Why Laughter And Weight Loss Don't Go Together

I met my husband for lunch yesterday, and it felt so luxurious being out and about in the middle of a workday. I ordered a Corona. In my attempt to squeeze a lime through the neck of the bottle, I shot beer into the air in a rainbow-shaped arc, splattering my date in the face. He made a joke about having married Mrs. Magoo, and then we both laughed. Hard. It was the best part of my day. Unsurprising, I suppose, when you consider all the emotional benefits of laughter.

If there’s one area in which I know I’m totally normal and very unspecial, it’s my affinity for laughter. You’d be hard-pressed to find someone who doesn’t relish the stress-relieving, mood-boosting, people-connecting benefits that occur right before your drink shoots from your nose. Laughter makes us feel lighter, healthier and, when we’re totally out of sorts, more human. It may even, researchers say, protect against cancer. Hence the reason I’m feeling especially pissed off at the moment.

So here's the problem. My favorite thing — the wonderful, universal, near-sacred pastime that is laughing — has been hijacked by the body police. Because clearly, we didn't have enough of that already, right guys?

A 2006 study published in the International Journal of Obesity may have launched the buzz, but do a quick Google search for laughter and weight loss, and you’ll see over a million more current results, including articles with titles like: “How to Laugh Yourself Slim,” “Laugh Yourself Skinny,” and — no kidding — “Weight Loss the Jolly Way!” Then there’s the current explosion of laughter yoga classes, which would be fine if all the participants were in it for the cathartic benefits. But I have a sneaky suspicion that burning belly fat via belly laughter is part of the incentive.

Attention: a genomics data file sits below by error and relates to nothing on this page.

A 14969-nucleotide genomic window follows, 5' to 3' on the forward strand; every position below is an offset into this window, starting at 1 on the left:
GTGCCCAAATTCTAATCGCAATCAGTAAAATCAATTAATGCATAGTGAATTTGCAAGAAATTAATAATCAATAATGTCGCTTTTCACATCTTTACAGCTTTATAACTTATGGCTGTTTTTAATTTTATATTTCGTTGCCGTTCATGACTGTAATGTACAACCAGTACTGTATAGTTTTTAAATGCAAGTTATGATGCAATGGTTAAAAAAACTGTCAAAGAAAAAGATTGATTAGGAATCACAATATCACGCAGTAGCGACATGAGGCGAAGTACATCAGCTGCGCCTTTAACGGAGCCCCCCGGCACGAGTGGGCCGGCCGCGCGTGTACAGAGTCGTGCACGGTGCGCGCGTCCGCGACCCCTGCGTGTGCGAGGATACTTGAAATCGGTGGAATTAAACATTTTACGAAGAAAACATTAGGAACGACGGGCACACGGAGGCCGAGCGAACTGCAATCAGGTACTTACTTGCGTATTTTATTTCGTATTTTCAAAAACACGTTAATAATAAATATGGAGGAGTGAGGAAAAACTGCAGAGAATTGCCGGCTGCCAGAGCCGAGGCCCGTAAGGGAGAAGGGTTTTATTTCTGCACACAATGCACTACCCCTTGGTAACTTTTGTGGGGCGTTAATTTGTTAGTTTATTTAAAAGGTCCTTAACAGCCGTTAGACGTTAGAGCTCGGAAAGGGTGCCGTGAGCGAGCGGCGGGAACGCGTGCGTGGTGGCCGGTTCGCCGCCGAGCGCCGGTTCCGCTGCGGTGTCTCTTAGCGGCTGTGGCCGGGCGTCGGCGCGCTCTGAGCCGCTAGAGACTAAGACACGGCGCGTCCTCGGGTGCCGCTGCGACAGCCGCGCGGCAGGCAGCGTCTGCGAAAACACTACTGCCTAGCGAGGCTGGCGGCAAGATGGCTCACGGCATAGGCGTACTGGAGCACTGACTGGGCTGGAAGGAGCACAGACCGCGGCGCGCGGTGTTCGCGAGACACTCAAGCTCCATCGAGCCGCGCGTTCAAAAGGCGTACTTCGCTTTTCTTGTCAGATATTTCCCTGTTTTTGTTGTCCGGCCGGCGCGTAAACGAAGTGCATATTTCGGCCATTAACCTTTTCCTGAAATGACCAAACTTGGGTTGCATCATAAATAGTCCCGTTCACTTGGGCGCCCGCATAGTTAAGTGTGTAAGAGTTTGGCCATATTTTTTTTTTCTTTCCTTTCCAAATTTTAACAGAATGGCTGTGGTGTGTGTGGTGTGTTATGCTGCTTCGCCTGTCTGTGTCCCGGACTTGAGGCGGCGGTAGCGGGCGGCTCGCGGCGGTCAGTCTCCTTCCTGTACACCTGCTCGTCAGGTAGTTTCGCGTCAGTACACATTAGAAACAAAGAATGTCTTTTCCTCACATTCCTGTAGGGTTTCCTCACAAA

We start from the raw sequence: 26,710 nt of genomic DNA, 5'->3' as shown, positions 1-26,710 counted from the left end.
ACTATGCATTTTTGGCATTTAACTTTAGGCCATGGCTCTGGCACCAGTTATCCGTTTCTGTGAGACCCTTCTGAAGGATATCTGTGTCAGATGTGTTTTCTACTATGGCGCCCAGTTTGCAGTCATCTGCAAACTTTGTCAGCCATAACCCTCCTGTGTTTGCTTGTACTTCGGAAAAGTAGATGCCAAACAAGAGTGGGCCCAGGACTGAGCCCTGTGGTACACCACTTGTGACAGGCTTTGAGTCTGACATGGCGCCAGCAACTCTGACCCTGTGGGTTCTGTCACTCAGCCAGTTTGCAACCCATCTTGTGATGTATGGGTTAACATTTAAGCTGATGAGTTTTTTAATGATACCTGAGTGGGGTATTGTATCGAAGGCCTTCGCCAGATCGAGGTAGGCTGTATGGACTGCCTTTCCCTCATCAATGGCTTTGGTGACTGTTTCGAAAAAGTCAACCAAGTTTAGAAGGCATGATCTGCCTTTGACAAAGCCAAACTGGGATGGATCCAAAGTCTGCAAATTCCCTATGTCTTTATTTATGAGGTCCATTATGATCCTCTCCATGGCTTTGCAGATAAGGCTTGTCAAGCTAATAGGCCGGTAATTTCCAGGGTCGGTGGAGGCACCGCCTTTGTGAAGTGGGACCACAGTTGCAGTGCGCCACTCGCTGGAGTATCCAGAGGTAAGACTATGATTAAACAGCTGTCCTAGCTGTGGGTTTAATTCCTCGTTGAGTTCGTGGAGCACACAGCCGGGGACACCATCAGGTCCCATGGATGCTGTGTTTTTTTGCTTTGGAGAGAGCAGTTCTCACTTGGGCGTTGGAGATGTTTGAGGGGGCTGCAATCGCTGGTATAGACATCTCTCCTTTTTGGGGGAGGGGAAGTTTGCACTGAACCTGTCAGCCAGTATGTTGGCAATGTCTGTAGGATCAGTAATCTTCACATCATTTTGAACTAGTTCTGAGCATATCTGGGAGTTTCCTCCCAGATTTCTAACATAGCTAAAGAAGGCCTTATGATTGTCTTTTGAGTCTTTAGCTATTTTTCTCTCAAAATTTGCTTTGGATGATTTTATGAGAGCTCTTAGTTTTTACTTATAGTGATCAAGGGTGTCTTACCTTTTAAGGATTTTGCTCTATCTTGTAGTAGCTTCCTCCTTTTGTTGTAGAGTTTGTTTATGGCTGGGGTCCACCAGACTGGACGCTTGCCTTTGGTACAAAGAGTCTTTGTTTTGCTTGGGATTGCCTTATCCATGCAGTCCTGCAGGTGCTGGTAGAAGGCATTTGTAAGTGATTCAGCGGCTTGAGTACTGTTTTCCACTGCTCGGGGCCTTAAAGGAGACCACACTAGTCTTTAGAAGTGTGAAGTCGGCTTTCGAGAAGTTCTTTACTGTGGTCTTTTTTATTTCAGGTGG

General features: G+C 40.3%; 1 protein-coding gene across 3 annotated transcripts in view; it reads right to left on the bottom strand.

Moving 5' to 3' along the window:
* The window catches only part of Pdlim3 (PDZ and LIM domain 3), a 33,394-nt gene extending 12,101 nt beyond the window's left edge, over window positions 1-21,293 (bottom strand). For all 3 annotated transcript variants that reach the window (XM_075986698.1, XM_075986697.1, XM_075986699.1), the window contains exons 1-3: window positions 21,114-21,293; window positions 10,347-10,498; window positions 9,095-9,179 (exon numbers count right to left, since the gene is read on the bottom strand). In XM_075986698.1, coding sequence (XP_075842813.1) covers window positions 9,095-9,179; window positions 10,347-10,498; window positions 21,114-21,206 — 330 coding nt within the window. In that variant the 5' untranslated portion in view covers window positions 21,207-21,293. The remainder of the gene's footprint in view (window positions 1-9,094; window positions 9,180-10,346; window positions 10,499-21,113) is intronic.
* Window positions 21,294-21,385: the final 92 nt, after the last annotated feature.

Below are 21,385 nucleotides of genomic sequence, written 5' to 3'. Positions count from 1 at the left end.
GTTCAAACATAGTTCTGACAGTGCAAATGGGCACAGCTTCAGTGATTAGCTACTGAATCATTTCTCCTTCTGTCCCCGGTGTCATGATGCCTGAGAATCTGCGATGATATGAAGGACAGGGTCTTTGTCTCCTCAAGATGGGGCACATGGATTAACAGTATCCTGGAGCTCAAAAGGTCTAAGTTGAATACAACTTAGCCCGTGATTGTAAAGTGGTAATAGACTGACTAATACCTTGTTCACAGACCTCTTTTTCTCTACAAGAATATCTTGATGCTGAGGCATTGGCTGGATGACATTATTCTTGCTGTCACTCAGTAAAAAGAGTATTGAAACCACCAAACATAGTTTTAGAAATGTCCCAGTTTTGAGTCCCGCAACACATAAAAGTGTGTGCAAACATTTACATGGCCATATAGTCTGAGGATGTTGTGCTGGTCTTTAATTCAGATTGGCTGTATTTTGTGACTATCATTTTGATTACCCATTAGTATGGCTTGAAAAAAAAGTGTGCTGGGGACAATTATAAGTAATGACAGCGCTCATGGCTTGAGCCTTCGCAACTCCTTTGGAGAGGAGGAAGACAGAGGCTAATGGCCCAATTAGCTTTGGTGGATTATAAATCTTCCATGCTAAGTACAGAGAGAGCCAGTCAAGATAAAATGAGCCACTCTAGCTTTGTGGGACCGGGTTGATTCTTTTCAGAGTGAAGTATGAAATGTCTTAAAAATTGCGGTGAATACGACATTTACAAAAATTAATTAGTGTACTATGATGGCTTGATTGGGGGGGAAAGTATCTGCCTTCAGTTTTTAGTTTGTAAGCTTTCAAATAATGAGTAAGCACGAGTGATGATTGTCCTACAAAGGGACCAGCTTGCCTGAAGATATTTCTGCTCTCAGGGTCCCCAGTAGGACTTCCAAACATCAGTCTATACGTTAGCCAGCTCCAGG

Don’t misunderstand — it’s not that I don’t believe laughing burns calories, and it’s not that I’ve been under a rock until now, blissfully unaware of the many bizarre diet tips in existence. I once had a roommate who refused to layer up in cold weather because shivering trims the waistline. And another who put Sriracha on everything — never mind her distaste for spicy food — because hot sauce boosts the metabolism. While I don’t know anyone who's tried the super-strange cotton ball and banana diets, I did once experiment with the infamous Master Cleanse... and lost nothing but my temper. Ten days running on lemonade can make a girl cranky.

But none of these silly regimes have ruffled my feathers quite the way the laughing advice does. Because if there’s one moment in a woman’s day when she shouldn’t be thinking about her appearance, it’s when she’s enjoying a fit of the giggles. And yes, I know there are many moments in a woman’s day when she shouldn’t be thinking about appearance, but the reality is that the average girl spends more time worrying over looks — thank you, image-obsessed society — than finances, health, relationships, and even work. And much of that time, researchers say, is spent in negative self-talk.

So yeah: I’d like to have the no-agenda kind of laughter back, please. And not just because a normal-sized chuckle equates to a negligible calorie loss — you’d have to laugh for 15 minutes straight to burn half a kiwi — but because a good old-fashioned guffaw is supposed to be a thing of empowerment. I’m thinking of the freeing feeling you get from laughing off a bad day at the office or an especially bad date. And I’m thinking of the beautiful display of solidarity that occurred last year, when people all over the world photographed themselves laughing in public after Turkey’s Deputy Prime Minister foolishly admonished women for doing so. Laughing for weight-loss kind of pales in comparison, don't you think?

At its heart, laughter is meant to be a release. As soon as you start utilizing it for the opposite purpose — to fit some constrictive (and size-specific) mold — you’ve lost the point.

And, sadly, a whole lot more than calories.

Images: Fotolia; Giphy